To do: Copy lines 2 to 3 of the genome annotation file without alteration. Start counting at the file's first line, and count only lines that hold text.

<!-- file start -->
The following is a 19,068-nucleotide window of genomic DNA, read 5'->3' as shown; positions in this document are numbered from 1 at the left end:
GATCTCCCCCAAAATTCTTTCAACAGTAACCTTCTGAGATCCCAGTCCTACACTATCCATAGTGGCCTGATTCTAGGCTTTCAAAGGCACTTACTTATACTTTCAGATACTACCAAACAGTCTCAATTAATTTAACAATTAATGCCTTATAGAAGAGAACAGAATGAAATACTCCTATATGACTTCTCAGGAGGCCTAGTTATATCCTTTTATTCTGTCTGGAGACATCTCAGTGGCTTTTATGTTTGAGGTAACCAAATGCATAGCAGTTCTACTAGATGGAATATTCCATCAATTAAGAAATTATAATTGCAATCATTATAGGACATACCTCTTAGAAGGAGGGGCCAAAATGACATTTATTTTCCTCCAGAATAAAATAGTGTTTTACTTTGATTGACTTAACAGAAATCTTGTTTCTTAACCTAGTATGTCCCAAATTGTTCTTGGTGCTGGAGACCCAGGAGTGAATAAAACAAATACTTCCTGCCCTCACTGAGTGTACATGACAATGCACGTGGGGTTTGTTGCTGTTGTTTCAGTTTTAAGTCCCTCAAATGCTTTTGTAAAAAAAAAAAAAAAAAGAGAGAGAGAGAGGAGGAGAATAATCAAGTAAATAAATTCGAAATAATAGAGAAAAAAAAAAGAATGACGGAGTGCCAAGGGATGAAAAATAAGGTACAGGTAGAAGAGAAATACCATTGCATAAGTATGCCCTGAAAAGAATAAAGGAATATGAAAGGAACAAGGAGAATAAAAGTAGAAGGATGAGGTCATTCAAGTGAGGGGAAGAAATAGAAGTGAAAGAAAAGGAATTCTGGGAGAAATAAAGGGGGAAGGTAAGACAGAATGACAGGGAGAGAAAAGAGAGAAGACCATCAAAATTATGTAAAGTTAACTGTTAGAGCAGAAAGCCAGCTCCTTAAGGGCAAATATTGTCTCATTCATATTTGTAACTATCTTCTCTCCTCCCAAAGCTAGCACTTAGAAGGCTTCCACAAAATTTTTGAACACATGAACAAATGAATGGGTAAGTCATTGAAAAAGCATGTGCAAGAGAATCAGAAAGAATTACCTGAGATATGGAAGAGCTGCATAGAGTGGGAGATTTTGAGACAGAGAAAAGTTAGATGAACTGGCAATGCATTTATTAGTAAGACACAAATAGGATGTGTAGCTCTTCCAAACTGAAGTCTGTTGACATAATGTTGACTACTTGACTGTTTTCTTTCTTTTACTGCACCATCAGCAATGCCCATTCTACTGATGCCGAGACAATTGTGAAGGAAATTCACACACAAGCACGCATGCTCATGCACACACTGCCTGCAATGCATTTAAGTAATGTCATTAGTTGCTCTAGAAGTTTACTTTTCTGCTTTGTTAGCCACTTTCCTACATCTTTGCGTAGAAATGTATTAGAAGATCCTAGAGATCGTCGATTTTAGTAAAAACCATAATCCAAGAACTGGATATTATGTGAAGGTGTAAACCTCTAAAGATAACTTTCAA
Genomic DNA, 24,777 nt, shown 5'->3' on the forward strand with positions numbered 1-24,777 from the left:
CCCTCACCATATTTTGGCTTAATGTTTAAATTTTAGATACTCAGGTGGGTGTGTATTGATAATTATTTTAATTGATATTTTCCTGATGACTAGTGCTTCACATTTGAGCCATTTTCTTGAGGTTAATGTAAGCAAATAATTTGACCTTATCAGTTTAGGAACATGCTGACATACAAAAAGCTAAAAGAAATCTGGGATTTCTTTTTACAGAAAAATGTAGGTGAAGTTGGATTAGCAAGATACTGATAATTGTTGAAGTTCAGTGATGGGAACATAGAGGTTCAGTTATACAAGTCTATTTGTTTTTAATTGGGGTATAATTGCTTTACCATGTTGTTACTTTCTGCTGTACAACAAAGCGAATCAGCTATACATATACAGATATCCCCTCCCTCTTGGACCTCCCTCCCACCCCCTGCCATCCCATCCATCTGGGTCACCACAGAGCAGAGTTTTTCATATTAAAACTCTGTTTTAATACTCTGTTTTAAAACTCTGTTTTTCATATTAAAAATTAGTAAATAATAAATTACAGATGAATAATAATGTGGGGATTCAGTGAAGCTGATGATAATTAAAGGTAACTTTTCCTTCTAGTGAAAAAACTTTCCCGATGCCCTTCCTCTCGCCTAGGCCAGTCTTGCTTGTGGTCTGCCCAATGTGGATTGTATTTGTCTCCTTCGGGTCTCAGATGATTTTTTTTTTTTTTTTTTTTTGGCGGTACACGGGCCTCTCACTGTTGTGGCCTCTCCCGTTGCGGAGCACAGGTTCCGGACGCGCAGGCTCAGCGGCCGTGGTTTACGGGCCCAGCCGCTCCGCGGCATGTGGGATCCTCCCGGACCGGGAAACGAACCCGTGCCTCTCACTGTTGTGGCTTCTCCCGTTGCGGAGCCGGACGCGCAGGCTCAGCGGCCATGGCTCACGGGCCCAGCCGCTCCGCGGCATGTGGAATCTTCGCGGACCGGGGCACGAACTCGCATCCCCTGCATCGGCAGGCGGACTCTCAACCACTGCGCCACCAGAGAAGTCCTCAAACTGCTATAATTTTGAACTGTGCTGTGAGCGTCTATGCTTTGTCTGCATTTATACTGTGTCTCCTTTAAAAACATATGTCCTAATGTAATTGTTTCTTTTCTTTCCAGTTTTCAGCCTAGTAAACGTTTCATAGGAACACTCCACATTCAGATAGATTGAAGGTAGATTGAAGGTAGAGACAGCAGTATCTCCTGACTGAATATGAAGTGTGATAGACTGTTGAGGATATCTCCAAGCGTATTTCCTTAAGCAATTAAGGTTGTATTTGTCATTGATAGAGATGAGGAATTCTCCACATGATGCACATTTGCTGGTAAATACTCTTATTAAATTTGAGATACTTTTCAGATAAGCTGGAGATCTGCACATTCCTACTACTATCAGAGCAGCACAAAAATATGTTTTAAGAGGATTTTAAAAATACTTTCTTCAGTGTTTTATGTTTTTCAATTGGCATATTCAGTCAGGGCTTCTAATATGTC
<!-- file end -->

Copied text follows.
GATCTCCCCCAAAATTCTTTCAACAGTAACCTTCTGAGATCCCAGTCCTACACTATCCATAGTGGCCTGATTCTAGGCTTTCAAAGGCACTTACTTATACTTTCAGATACTACCAAACAGTCTCAATTAATTTAACAATTAATGCCTTATAGAAGAGAACAGAATGAAATACTCCTATATGACTTCTCAGGAGGCCTAGTTATATCCTTTTATTCTGTCTGGAGACATCTCAGTGGCTTTTATGTTTGAGGTAACCAAATGCATAGCAGTTCTACTAGATGGAATATTCCATCAATTAAGAAATTATAATTGCAATCATTATAGGACATACCTCTTAGAAGGAGGGGCCAAAATGACATTTATTTTCCTCCAGAATAAAATAGTGTTTTACTTTGATTGACTTAACAGAAATCTTGTTTCTTAACCTAGTATGTCCCAAATTGTTCTTGGTGCTGGAGACCCAGGAGTGAATAAAACAAATACTTCCTGCCCTCACTGAGTGTACATGACAATGCACGTGGGGTTTGTTGCTGTTGTTTCAGTTTTAAGTCCCTCAAATGCTTTTGTAAAAAAAAAAAAAAAAAGAGAGAGAGAGAGGAGGAGAATAATCAAGTAAATAAATTCGAAATAATAGAGAAAAAAAAAAGAATGACGGAGTGCCAAGGGATGAAAAATAAGGTACAGGTAGAAGAGAAATACCATTGCATAAGTATGCCCTGAAAAGAATAAAGGAATATGAAAGGAACAAGGAGAATAAAAGTAGAAGGATGAGGTCATTCAAGTGAGGGGAAGAAATAGAAGTGAAAGAAAAGGAATTCTGGGAGAAATAAAGGGGGAAGGTAAGACAGAATGACAGGGAGAGAAAAGAGAGAAGACCATCAAAATTATGTAAAGTTAACTGTTAGAGCAGAAAGCCAGCTCCTTAAGGGCAAATATTGTCTCATTCATATTTGTAACTATCTTCTCTCCTCCCAAAGCTAGCACTTAGAAGGCTTCCACAAAATTTTTGAACACATGAACAAATGAATGGGTAAGTCATTGAAAAAGCATGTGCAAGAGAATCAGAAAGAATTACCTGAGATATGGAAGAGCTGCATAGAGTGGGAGATTTTGAGACAGAGAAAAGTTAGATGAACTGGCAATGCATTTATTAGTAAGACACAAATAGGATGTGTAGCTCTTCCAAACTGAAGTCTGTTGACATAATGTTGACTACTTGACTGTTTTCTTTCTTTTACTGCACCATCAGCAATGCCCATTCTACTGATGCCGAGACAATTGTGAAGGAAATTCACACACAAGCACGCATGCTCATGCACACACTGCCTGCAATGCATTTAAGTAATGTCATTAGTTGCTCTAGAAGTTTACTTTTCTGCTTTGTTAGCCACTTTCCTACATCTTTGCGTAGAAATGTATTAGAAGATCCTAGAGATCGTCGATTTTAGTAAAAACCATAATCCAAGAACTGGATATTATGTGAAGGTGTAAACCTCTAAAGATAACTTTCAA
Genomic DNA, 24,777 nt, shown 5'->3' on the forward strand with positions numbered 1-24,777 from the left: